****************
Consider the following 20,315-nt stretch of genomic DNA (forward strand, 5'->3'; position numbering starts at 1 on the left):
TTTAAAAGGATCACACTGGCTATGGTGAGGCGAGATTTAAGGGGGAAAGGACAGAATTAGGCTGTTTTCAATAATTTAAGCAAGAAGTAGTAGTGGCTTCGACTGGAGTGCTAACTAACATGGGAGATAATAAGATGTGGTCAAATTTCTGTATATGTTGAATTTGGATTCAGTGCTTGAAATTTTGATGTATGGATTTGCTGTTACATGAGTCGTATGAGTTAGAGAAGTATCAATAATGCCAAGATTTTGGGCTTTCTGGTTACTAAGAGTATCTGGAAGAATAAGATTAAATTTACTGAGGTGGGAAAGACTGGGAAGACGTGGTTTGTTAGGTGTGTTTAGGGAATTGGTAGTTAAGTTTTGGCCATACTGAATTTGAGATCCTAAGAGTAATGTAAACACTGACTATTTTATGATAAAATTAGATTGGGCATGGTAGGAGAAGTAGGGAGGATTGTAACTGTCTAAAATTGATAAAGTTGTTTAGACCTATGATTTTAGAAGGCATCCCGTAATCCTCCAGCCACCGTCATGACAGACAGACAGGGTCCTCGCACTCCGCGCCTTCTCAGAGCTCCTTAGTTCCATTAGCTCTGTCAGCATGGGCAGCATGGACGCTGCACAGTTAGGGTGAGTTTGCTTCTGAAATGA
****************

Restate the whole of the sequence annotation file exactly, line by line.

Consider the following 20,315-nt stretch of genomic DNA (forward strand, 5'->3'; position numbering starts at 1 on the left):
TTTAAAAGGATCACACTGGCTATGGTGAGGCGAGATTTAAGGGGGAAAGGACAGAATTAGGCTGTTTTCAATAATTTAAGCAAGAAGTAGTAGTGGCTTCGACTGGAGTGCTAACTAACATGGGAGATAATAAGATGTGGTCAAATTTCTGTATATGTTGAATTTGGATTCAGTGCTTGAAATTTTGATGTATGGATTTGCTGTTACATGAGTCGTATGAGTTAGAGAAGTATCAATAATGCCAAGATTTTGGGCTTTCTGGTTACTAAGAGTATCTGGAAGAATAAGATTAAATTTACTGAGGTGGGAAAGACTGGGAAGACGTGGTTTGTTAGGTGTGTTTAGGGAATTGGTAGTTAAGTTTTGGCCATACTGAATTTGAGATCCTAAGAGTAATGTAAACACTGACTATTTTATGATAAAATTAGATTGGGCATGGTAGGAGAAGTAGGGAGGATTGTAACTGTCTAAAATTGATAAAGTTGTTTAGACCTATGATTTTAGAAGGCATCCCGTAATCCTCCAGCCACCGTCATGACAGACAGACAGGGTCCTCGCACTCCGCGCCTTCTCAGAGCTCCTTAGTTCCATTAGCTCTGTCAGCATGGGCAGCATGGACGCTGCACAGTTAGGGTGAGTTTGCTTCTGAAATGA